Grade III injuries are considered severe in nature because of the considerable swelling, pain on palpation, restriction of range of motion, inability to bear any weight on the injured foot and diffuse black-and-blue appearance of the great toe. There is generally tears to the joint capsule, ruptured, ligaments and possibly compression damage to the articular cartilage of the great toe.
Treatment is usually centered on an individual basis and the severity of the injury sustained. The following are general principle guidelines for turf toe injuries. The mnemonic “RICE” can be employed. The “R” stands for rest and is the hallmark component to allow for successful healing to occur. However, this is the greatest area of noncompliance because the athlete assumes the injury to be trivial and not severe enough to miss a game or practice. The “I” represents ice, which is usually performed for the first 48-72 hours after the initial injury. Cryotherapy consists of placing the injured toe in a bucket of ice water for 15-20 minute intervals. “C” signifies compression, which is done by taping the great toe in a compression dressing or strapping. The “E” stands for equipment modification or change. For example, the use of a stiffer athletic shoe to resist motion of the great toe or the insertion of an orthotic to increase the support of the great toe.. Additionally, strapping of the great toe to limit motion may allow a highly competitive athlete to return to activities quicker. Non-steroidal anti-inflammatory drugs (NSAID) may be utilized for relief of minor pain as well as to decrease the inflammation of the injury.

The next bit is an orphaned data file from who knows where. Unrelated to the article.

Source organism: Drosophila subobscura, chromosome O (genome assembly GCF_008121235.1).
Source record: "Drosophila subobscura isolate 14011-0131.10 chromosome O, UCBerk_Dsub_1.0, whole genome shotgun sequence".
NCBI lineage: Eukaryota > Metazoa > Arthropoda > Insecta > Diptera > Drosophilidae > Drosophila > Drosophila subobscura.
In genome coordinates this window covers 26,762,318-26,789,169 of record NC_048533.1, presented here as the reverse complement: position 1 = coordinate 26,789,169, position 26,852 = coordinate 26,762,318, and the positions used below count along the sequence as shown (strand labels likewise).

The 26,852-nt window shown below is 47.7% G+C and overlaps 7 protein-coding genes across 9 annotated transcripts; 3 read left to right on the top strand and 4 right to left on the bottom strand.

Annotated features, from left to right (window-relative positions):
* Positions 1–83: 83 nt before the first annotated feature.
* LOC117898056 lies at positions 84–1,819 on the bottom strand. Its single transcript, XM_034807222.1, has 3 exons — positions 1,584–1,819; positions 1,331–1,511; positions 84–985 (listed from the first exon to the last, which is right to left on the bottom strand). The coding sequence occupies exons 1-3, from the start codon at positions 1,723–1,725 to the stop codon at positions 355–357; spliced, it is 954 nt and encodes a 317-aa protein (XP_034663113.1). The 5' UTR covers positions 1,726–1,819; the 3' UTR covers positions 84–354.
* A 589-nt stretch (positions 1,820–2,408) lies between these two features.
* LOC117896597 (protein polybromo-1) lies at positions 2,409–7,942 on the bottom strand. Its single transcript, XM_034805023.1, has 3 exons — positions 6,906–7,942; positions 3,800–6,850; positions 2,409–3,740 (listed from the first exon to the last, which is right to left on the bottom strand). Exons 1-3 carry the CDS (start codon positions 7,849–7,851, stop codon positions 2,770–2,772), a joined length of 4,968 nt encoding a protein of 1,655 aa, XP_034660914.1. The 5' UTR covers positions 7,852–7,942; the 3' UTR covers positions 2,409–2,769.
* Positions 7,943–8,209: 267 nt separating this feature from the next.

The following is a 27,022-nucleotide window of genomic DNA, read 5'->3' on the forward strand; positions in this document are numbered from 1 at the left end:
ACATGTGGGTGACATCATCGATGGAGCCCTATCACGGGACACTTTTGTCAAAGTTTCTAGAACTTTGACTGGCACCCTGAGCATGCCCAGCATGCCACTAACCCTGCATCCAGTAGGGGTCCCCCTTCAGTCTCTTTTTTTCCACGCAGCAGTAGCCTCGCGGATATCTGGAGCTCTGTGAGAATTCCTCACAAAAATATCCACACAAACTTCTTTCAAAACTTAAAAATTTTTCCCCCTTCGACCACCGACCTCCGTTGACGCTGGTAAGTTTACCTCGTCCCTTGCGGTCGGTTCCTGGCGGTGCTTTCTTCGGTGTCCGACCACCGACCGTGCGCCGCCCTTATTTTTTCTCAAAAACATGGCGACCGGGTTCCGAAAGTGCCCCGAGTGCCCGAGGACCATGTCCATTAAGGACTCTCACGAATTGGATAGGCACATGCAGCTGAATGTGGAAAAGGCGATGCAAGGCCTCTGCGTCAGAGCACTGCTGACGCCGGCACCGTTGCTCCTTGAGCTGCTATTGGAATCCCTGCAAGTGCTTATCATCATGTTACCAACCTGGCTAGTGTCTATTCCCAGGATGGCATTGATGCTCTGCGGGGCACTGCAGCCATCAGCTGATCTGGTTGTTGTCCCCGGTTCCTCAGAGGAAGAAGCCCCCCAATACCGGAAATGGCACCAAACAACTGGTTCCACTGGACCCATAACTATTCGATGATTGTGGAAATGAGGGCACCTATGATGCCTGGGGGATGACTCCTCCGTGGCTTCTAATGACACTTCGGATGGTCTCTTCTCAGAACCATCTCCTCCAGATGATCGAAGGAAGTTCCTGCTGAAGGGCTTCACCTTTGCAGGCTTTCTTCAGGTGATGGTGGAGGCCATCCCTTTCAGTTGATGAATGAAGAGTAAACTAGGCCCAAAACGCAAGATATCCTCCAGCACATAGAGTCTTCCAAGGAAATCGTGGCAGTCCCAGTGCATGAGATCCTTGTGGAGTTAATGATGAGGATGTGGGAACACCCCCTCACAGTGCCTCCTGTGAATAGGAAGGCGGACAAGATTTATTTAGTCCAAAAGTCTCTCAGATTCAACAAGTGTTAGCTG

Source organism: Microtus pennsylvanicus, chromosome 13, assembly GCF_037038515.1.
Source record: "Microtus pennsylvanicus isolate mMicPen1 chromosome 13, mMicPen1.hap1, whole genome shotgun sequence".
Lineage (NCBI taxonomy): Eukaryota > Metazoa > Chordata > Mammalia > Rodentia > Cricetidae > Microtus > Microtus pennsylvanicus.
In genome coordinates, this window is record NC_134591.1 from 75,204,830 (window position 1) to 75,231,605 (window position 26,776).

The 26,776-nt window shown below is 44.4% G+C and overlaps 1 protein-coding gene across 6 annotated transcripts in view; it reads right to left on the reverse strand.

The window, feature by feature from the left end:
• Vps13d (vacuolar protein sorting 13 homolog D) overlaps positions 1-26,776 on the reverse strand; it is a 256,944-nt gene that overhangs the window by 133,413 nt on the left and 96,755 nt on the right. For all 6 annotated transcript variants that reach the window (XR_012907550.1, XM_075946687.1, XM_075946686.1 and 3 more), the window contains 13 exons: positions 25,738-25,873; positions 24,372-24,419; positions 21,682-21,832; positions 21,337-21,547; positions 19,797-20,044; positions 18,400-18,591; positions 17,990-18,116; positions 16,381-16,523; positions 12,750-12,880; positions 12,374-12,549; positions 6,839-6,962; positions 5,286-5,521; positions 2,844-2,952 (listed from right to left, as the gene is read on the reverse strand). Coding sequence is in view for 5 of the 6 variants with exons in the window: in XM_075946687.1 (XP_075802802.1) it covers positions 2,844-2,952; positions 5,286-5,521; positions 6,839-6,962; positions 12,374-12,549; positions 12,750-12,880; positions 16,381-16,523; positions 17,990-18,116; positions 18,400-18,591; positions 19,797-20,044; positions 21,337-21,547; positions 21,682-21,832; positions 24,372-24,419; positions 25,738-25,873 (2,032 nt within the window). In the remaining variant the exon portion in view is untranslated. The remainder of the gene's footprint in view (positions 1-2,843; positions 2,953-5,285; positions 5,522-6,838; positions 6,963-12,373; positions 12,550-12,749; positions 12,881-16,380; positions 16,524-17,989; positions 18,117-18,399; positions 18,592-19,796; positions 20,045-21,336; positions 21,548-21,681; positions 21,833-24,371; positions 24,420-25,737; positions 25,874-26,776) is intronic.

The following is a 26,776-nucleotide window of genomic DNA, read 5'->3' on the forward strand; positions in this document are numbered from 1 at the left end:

Grade I injuries do well with strapping and usually only require a few days of rest. Grade II injuries should adhere to the “RICE” principles above and usually require one to two weeks of missed practices and games. Grade III injuries are more severe injuries and the healing process may take four to six weeks of recovery time from physical activities. Sometimes, Grade III turf toe injuries do not heal appropriately with conservative care and result in chronic pain and instability. Surgical reconstruction of the joint capsule, ligaments and articular cartilage may be necessary to restore proper alignment and function in these extreme cases.